Tuesday, January 29th, 2013
Today, one of my best friends embarks on a new adventure. After spending nearly two decades in a high-powered Wall Street career, she’s starting her own business. She’s hoping to achieve a new kind of success, one that includes plenty of quality time with her kids.
She was the last holdout among our group of friends—the last one with traditional, benefits and 401K kind of career. Every single one of the seven women who started our book club nearly a decade ago has dropped out of the corporate life to forge a new, more flexible career.
I left my fancy-office and expense-account editorial job six months after I became a mom, tired of the political intrigue of the office and too many nights where I didn’t get to kiss my baby good night. And as kids came into the picture, more and more of us grew tired of a dictated 9 to 6 (or in my friend’s case, often 6 a.m. to 9 p.m.) schedule, of missing out on preschool parties and arguing with our mates over who was taking the day off to tend to a croupy kid. And so, one by one, we bought into the 21st-century version of having it all—sacrificing job stability and benefits for the greater flexibility and autonomy that freelancing provides. We are now all guns for hire—a TV producer, a writer/editor, a personal chef/caterer, a grants writer, a content strategist, an instructor and now, a corporate communications consultant. (By the way, this isn’t just a “mom” thing—even our childless-by-choice member ditched the corporate career a few years back.)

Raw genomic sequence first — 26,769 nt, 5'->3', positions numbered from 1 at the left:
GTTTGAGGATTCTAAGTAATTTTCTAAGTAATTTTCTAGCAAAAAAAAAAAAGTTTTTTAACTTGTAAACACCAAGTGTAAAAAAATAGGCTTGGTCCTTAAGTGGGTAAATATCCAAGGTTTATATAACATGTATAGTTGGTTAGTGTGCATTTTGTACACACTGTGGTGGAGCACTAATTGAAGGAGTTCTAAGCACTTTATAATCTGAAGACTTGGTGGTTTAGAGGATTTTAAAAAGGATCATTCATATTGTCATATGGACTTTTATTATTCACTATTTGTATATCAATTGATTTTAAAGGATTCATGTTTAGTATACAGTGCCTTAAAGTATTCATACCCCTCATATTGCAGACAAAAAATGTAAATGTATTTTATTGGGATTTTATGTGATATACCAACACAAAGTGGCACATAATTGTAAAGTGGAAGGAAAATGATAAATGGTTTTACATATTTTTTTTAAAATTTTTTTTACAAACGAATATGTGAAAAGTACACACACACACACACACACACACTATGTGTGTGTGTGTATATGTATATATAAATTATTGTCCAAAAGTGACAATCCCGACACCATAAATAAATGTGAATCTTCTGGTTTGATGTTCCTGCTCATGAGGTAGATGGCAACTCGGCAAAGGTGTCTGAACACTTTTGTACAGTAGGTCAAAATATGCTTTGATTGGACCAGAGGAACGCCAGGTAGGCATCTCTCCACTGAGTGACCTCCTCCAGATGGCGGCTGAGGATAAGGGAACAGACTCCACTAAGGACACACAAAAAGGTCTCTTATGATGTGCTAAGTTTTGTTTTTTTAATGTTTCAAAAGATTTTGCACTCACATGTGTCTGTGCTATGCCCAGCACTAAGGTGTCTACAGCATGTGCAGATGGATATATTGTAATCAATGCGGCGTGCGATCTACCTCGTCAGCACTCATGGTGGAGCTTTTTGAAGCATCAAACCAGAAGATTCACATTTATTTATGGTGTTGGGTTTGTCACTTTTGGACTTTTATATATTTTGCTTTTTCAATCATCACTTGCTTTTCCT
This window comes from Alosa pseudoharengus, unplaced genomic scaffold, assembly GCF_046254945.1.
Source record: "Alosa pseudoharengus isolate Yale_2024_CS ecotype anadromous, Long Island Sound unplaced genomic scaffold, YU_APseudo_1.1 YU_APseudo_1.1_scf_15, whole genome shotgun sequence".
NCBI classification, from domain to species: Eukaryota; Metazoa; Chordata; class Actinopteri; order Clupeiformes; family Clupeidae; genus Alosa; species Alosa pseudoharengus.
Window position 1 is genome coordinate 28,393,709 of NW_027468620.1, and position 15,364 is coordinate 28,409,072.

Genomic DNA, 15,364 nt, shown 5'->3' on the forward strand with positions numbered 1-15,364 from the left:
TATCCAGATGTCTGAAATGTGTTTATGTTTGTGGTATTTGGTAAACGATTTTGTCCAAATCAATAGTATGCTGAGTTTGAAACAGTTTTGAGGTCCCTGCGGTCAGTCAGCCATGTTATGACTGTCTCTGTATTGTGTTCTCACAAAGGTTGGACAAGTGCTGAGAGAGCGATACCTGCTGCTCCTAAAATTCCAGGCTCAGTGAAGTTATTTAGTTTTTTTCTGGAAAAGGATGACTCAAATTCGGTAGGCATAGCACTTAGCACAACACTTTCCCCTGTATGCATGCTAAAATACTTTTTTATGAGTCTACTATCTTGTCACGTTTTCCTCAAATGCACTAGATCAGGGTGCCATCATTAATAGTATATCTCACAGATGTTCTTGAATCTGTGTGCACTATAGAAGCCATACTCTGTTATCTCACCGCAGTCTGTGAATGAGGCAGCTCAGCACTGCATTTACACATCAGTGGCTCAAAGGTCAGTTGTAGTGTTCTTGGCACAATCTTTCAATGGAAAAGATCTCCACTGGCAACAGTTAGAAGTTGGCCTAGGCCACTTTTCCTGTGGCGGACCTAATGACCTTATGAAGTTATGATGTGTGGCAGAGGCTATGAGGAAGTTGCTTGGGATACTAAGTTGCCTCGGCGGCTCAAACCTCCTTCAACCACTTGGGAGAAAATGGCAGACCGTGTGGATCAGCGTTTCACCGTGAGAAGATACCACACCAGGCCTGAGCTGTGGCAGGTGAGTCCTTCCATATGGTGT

I think we all finally realized that all that time we were sacrificing in pursuit of our ambitions wasn’t necessarily going to pay off the way we hoped. In fact, Forbes columnist Meghan Casserly pointed out that women are often are viewed as workers who value their home lives more than their work. “To prove this notion wrong, women often feel compelled to demonstrate their commitment to the extreme.” And what comes of that extra time we were putting in, to the detriment of our families? Often, nothing more than exhaustion and burnout. It’s no wonder that Forbes reports that nearly a third of women who graduate from the Harvard MBA program drop out of corporate work within 15 years of graduation. (Most of them, because of the inability to get a good work-life balance during their kids’ formative years.)
New York Times columnist Paul Krugman had an interesting post last week, about the work-life balance we lost in the decades as women entered the workforce. While in countries like France, more women in the workforce has meant that everyone’s working fewer hours and enjoying more vacation and time with the family, here in the U.S., it’s just meant that everyone’s working more hours outside the home. And more hours of work means fewer hours for living—less time for the day-to-day drudgery of cleaning and cooking and caring for our families, and much less time to squeeze in something fun with our kids, as fellow Parents.com blogger Nick Shell pointed out yesterday. Somehow, I don’t think that’s what the previous generation of feminists was aiming for when they wanted us to have it all.
I’m thankful that I have a supportive spouse (with some excellent health insurance), a person who believed in me and my talent enough to gamble our financial security on a dream of greater flexibility. And it paid off in spades—as I’ve been even more successful as a freelancer than I was as a full-time editor, and I still get to slip away on occasion to read to my daughter’s kindergarten class. But sometimes I wish I had simply pushed for greater flexibility and kept the stability of that full-time gig. Because if so many of us simply drop out instead of pushing for the changes that will make work-life balance better for everyone, it isn’t going to happen.
So today, I’m celebrating with my friend. But I’m keeping an eye on what our choices may mean for our sons and daughters tomorrow.
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